In the wake of the data breach pandemic, most organisations will take stock of their current security controls and work to identify where exposure points lie. The increased use of shadow IT and BYOD across organisations means that there is now a proliferation of exposure points within the enterprise that IT does not have direct visibility into. And while seven out of 10 companies have embraced BYOD and shadow IT, less than half have formal policies in place to protect corporate data. This is a dangerous and problematic situation for IT to be in as they work to shore up their organisation’s defences. How can IT prevent and protect areas of exposure that they don’t know about?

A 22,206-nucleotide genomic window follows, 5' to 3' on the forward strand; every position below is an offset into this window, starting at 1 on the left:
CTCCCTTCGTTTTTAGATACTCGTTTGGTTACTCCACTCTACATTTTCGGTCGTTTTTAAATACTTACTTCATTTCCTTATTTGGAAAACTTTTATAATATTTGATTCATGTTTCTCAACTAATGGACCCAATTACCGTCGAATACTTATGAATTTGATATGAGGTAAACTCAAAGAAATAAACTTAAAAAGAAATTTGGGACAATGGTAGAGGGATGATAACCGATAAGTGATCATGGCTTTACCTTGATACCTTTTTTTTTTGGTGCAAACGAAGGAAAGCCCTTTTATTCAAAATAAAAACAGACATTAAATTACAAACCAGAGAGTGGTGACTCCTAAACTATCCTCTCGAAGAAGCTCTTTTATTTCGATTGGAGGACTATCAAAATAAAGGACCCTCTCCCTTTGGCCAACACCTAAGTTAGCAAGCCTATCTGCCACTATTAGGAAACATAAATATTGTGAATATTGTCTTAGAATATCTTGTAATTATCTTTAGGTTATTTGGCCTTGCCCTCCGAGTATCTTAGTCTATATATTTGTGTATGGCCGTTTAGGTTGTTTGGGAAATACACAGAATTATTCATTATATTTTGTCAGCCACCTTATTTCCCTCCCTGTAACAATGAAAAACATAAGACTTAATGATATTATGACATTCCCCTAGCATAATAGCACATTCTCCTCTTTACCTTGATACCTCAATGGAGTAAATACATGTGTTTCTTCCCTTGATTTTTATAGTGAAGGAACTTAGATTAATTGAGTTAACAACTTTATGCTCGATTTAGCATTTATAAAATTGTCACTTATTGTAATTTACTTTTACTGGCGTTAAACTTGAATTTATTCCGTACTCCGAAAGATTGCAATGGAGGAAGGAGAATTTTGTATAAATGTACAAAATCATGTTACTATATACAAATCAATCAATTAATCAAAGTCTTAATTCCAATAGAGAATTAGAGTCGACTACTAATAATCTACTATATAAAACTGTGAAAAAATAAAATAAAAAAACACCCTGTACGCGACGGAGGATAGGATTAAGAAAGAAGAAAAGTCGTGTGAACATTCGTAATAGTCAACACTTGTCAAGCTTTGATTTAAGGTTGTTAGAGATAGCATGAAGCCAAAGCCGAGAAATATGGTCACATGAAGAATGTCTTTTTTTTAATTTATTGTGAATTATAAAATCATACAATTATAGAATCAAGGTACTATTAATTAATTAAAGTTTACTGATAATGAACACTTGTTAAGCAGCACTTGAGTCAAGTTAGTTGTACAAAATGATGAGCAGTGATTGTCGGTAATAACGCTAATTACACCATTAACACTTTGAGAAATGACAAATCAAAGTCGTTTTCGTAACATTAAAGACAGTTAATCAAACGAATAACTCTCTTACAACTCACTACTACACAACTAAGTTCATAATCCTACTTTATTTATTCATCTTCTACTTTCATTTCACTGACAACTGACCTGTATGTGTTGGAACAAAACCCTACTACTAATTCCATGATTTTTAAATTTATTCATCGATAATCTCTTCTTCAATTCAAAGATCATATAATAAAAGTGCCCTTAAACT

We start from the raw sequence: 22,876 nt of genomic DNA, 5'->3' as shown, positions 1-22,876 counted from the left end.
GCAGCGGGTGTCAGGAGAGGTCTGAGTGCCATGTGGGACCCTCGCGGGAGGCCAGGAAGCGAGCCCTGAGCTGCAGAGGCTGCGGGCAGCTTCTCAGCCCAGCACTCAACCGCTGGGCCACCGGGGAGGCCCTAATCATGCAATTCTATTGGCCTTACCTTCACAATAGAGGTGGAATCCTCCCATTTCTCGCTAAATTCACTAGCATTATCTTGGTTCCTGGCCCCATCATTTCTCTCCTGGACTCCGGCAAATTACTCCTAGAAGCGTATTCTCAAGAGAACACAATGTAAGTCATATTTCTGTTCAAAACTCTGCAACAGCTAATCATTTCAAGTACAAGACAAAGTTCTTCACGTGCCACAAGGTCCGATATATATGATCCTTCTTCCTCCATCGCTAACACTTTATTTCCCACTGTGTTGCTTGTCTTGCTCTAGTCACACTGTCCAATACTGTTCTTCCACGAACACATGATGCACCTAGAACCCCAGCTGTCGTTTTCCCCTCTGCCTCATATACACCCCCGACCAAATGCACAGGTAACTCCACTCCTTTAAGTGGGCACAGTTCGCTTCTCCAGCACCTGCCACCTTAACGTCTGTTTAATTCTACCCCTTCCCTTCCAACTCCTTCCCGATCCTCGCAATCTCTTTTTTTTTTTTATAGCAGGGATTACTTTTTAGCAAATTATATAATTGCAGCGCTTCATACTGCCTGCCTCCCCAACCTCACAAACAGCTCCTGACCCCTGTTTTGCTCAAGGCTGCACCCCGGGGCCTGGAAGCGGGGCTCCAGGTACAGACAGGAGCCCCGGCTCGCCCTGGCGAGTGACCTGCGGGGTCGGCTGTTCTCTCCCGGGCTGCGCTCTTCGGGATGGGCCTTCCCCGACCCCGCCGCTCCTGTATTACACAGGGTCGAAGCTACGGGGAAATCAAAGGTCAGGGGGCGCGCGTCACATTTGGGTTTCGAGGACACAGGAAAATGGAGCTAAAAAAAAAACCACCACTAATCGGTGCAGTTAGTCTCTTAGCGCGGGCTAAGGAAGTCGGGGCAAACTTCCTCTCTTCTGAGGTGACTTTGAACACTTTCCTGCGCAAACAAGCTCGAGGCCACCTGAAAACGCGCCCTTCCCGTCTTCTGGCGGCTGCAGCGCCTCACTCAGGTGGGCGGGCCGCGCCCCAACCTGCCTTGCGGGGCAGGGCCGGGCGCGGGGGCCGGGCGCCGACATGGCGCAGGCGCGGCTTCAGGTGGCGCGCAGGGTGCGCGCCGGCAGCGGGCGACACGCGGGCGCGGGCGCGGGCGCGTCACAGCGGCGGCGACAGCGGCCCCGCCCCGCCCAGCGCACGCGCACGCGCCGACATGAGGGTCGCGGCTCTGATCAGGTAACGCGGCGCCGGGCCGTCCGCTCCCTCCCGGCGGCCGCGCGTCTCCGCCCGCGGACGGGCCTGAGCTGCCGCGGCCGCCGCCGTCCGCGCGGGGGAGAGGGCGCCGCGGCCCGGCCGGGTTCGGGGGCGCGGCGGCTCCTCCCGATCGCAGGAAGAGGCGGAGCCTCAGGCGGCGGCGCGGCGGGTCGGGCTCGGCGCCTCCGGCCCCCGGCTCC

With many concerned about shadow IT and BYOD as organisational exposure points, it is clear that enterprises need to not only develop clear-cut corporate identity governance policies, but actively enforce those policies company-wide for comprehensive visibility into IT networks.
While the majority of risks are created outside of IT, it is still the responsibility of IT leaders to react to today’s workplace trends by implementing and enforcing corporate security identity policies. Despite organisational policies designed to govern access and to help secure the enterprise, there is a disconnect between what is ‘allowed’ and what actually takes place across departments. Of the companies that have such corporate security policies in place, three in 10 reported that their users are not following them.